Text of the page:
An emerging threat: Small drones as flying IEDs

The military is taking seriously the idea of drones, even small ones, not just delivering weapons but being used as weapons themselves.

Army engineers working at Yuma Proving Ground, Ariz., have demonstrated their ability to shoot down incoming unmanned aerial systems, adapting a system being developed to counter rockets, artillery and mortars to include UAS among its targets. Meanwhile, researchers at the Army’s just-completed Network Integration Evaluation 16.1 tested small quad- and octocopter drones both to see what they’re capable of and devise ways of defending against them.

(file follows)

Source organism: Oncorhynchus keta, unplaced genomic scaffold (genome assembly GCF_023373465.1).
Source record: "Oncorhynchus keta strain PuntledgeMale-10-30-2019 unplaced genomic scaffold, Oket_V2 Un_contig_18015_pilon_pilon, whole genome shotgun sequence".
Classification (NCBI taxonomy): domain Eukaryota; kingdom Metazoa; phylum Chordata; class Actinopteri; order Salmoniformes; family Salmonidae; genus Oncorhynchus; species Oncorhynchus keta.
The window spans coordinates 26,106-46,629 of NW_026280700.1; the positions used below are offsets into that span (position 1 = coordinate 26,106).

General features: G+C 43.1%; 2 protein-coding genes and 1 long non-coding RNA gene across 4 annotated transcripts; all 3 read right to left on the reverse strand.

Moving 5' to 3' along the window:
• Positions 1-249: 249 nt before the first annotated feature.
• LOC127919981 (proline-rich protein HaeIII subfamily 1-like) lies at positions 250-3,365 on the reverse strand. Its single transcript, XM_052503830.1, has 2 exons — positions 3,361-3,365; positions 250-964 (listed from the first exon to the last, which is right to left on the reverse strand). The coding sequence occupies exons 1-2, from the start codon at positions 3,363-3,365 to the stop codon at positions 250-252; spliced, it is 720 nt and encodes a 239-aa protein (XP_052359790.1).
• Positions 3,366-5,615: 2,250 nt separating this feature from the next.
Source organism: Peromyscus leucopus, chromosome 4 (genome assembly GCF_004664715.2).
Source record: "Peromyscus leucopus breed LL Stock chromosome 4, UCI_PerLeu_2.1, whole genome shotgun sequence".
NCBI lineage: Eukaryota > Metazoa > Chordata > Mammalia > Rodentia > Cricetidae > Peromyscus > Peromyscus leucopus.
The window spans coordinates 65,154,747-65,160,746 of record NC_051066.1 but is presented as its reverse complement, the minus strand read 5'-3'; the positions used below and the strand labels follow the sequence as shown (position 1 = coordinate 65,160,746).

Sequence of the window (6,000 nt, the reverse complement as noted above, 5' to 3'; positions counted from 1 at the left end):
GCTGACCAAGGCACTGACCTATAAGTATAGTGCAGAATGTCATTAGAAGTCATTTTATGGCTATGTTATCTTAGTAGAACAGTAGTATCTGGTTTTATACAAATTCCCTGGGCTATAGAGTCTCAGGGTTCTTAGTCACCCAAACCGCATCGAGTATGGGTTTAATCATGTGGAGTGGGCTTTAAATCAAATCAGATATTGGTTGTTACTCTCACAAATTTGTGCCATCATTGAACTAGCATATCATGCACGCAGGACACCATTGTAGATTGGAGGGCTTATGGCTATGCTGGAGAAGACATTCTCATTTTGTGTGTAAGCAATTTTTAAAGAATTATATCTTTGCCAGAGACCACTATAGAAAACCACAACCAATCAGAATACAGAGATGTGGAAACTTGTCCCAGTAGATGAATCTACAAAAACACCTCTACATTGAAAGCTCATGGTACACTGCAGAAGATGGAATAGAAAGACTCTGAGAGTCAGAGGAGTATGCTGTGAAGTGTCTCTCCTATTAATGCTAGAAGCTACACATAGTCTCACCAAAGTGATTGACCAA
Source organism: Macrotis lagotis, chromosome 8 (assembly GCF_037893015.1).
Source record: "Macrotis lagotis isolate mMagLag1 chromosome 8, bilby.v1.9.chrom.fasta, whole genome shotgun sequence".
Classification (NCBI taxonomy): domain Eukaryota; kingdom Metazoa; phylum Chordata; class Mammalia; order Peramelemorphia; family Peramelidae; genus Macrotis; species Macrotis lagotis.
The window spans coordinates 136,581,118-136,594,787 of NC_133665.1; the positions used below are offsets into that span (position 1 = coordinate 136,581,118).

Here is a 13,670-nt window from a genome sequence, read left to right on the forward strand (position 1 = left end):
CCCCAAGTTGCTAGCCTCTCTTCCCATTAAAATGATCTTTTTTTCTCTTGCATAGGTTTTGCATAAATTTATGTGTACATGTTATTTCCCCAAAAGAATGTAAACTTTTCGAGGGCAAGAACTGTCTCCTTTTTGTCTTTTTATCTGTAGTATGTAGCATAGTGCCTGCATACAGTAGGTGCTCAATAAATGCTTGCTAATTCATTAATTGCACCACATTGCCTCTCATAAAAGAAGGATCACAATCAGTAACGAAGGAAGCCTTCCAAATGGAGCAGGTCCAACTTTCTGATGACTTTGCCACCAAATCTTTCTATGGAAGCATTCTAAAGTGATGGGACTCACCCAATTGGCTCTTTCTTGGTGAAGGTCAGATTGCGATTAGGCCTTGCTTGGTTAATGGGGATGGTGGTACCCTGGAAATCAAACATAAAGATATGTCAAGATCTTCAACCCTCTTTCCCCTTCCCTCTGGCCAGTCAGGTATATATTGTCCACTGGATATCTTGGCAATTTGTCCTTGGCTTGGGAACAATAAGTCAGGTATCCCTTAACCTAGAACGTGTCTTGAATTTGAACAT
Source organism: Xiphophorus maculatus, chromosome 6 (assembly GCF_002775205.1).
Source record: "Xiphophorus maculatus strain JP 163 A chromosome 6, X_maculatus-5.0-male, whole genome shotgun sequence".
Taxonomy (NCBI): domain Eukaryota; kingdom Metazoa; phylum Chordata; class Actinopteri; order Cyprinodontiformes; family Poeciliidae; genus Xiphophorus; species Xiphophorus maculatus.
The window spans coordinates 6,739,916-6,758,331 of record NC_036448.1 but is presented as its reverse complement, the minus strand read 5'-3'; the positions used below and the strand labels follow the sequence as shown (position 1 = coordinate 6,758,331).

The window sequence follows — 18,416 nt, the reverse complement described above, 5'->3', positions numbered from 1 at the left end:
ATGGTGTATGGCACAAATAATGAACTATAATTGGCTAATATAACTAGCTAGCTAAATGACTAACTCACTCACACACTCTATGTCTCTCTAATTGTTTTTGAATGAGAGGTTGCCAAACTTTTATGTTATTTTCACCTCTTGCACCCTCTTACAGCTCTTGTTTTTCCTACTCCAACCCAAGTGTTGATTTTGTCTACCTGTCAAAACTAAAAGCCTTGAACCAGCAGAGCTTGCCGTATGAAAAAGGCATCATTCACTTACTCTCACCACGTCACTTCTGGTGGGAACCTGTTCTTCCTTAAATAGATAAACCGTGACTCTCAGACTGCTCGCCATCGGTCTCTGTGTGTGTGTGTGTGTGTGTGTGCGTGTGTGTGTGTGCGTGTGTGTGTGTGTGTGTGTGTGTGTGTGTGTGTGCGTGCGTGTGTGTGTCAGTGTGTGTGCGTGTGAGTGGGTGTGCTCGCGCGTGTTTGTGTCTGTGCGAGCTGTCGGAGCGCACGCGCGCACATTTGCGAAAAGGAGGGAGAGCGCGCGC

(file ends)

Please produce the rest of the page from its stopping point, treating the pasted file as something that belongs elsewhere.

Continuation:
One reason for this type of research is the ubiquity of all kinds of UAS. “Every country has them now, whether they are armed or not or what level of performance,” Manfredi Luciano, project officer for the Enhanced Area Protection and Survivability, or EAPS, Army Technology Objective, said after the Yuma demonstration. “This is a huge threat has been coming up on everybody. It has kind of almost sneaked up on people, and it’s almost more important than the counter-RAM threat.”

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